The Diocese of Colombo in the Church of Ceylon has responded swiftly and effectively to the crisis following recent flooding and landslides in Sri Lanka.
Last week, the Anglican Alliance hosted a conference call so that the team in Sri Lanka could update their partners around the Communion on their immediate relief response and their longer term vision for recovery and rehabilitation.
15 districts have been affected by floods and landslides and there have been 212 deaths. Over 600,000 people have been affected across southern Sri Lanka.
Binnu Jeevarajan, Board of Social Responsibility (BSR) Coordinator, Diocese of Colombo, said: “The flood has receded and people are slowly returning to their homes, unless their houses were damaged. Some are still staying in the camps to get relief.”
“As a diocese we are still responding to immediate needs with cooked meals and dry rations. Will are also focusing on recovery and have distributed cooking utensils and bedding. Volunteers and staff have helped to clean houses and wells, ensuring a safe drinking supply and prevent the spread of dengue fever.
The Church has been coordinating the response through the Disaster Management Centre at the diocesan office. The Diocese has send teams to the regions to assess needs. They are coordinating closely with the local government authorities and local civil society.
Binnu Jeevarajan, BSR Coordinator, said: “Thanks to Episcopal Relief & Development most people involved in the response had already been trained in India in disaster management, so they knew the [humanitarian] standards and how to work with local authorities. Our trained leaders guided the teams from the regions to provide necessary assistance. We are also training others in the National Council of Churches.”
In the immediate aftermath of the disaster, the Diocese supported 6,500 people with food and non-food items. Local clergy have been actively involved in the response. Volunteers were mobilised from the local parishes, Mothers’ Union, the Youth Fellowship and Anglican schools, helping to pack items to send out to the affected areas. In some cases the roads were blocked but the church team worked with the local authority to set up ropes to carry the relief supplies across to the affected communities. Churches, mosques and temples were used as places of refuge and relief.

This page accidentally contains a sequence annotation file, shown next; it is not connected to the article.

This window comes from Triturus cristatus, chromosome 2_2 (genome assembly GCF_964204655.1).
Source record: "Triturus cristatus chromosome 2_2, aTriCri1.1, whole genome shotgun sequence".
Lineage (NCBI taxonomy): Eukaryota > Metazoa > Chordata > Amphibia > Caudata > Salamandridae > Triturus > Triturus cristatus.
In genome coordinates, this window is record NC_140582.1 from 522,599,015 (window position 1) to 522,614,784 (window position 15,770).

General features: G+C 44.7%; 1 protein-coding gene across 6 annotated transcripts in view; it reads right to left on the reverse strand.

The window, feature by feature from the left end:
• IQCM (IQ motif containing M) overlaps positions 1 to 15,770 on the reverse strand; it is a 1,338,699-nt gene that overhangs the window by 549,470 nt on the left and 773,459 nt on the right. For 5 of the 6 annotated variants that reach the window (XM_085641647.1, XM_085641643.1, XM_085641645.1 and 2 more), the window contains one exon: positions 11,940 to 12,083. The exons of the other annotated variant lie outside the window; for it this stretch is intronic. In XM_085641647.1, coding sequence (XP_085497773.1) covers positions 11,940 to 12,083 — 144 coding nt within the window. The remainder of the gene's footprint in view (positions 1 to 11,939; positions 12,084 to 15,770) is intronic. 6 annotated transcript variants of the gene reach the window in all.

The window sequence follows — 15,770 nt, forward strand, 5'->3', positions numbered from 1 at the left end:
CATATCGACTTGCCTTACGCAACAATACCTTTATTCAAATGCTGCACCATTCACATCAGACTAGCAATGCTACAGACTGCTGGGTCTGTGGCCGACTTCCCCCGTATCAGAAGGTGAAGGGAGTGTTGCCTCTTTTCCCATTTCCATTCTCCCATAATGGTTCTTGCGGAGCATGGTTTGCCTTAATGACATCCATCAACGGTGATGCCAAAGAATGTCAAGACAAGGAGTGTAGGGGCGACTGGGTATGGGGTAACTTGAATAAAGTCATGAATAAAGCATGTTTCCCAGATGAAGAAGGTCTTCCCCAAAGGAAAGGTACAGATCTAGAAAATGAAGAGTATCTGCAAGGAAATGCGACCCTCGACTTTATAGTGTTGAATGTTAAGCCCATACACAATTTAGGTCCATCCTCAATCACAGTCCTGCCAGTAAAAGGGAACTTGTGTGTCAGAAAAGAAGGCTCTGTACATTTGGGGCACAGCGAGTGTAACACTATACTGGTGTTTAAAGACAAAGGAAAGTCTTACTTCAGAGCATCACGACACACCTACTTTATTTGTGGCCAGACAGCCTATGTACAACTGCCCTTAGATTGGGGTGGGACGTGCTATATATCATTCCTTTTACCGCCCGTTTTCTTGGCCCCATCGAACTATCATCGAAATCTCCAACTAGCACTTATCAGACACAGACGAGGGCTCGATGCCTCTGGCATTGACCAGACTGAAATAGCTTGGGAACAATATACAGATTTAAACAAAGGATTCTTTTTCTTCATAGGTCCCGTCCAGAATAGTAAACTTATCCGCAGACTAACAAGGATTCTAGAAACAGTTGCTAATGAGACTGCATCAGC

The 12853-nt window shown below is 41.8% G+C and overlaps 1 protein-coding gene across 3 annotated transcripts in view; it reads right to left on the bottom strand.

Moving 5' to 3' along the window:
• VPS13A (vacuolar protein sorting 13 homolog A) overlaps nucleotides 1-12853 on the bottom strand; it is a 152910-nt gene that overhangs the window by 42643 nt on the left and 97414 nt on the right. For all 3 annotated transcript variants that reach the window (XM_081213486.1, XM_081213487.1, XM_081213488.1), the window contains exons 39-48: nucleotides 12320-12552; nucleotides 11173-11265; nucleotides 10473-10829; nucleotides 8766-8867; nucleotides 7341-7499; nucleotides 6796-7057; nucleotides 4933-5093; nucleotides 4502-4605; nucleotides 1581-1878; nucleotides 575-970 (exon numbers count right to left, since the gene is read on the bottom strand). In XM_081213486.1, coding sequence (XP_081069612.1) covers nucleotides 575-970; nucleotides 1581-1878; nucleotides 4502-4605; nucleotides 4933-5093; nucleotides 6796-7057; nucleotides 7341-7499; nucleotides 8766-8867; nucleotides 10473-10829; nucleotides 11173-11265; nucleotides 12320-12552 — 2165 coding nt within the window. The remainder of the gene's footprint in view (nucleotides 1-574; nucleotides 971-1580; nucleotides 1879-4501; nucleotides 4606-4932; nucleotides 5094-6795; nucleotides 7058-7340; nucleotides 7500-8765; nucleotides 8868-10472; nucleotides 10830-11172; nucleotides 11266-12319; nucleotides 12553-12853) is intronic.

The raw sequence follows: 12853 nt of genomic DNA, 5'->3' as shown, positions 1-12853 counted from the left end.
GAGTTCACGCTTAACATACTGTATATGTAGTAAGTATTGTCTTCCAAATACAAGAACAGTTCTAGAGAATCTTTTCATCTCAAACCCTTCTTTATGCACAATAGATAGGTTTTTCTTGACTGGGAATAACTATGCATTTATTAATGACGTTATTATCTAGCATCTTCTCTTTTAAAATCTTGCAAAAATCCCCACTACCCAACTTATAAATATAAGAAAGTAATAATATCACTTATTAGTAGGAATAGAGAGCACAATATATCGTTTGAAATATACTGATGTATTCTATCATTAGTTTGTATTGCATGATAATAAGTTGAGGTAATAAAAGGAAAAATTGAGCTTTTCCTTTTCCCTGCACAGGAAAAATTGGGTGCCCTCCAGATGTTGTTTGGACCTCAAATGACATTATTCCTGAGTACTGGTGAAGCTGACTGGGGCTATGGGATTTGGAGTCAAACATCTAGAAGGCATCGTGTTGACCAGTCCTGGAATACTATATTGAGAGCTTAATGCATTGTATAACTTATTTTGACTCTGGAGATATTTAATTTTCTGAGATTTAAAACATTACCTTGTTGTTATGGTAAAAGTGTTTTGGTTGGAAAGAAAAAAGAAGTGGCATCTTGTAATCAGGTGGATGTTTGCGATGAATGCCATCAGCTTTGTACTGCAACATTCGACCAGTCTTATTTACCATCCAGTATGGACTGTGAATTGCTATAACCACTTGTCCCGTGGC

Suren Goonesekera, BSR secretary, said: “We were able to work with other faiths – getting other religious leaders together. This was a real achievement.”
The diocesan team has also worked with the Amity Foundation, a social development organisation created on the initiative of Christians in China. Amity brought volunteer doctors and has conducted five medical camps. The Church provided an interpreter for the doctors. Amity also partnered the diocese for the needs assessment and the distribution of utensils, bedding, lanterns and other non-food items. As a fellow ACT Alliance member, Amity is also working with the National Christian Council, of which the Anglican Church of Ceylon is a member.
Suren Goonesekera, BSR secretary, said: “This is the first time we have worked with Amity and it was a good experience.”
The team also reported that ACROSS (Anglican Crisis Relief, Outreach & Support, Singapore), the relief agency of the Diocese of Singapore, are sending a mission in late June with doctors, nurses and pharmacists to run mobile medical camps in the South. The diocese worked with ACROSS earlier in 2016.
The diocese has a range of partners supporting their humanitarian work (see agency appeals below). Since the emergency stage coming to an end, the diocesan team are now moving on to assess their role in recovery and rehabilitation.
Binnu Jeevarajan, BSR Coordinator, said: “We also need to focus on school-going children. Most of their schools books and uniforms have been washed away. Today we had a discussion with the Bishop who had visited the South this week to see the needs. People have requested to have text and exercise books, plus uniforms and shoes.”
The diocesan team are monitoring to see if there is a need to fill any gaps in government provision for the rehabilitation of the schools and homes. They are also considering how to support livelihoods, as people’s income generating opportunities have been destroyed at the moment.
Dr Janice Proud, Relief Manager at the Anglican Alliance, commented on the conference call: “It is so encouraging to hear how you have managed to mobilise people and to learn what a difference the disaster preparedness training has made. Thank you for being such a blessing to the people.”
The colleagues in the Church of Ceylon said that they would be happy to share their experience and learning in disaster management with others in the Communion once their work on this crisis is completed.
Please keep the Church and people of Sri Lanka in your prayers at this time.
If you would like to support the Church’s response, here are some links for the partner appeals.
Other Anglican agencies, including USPG has also contributed to the Church of Ceylon’s relief work.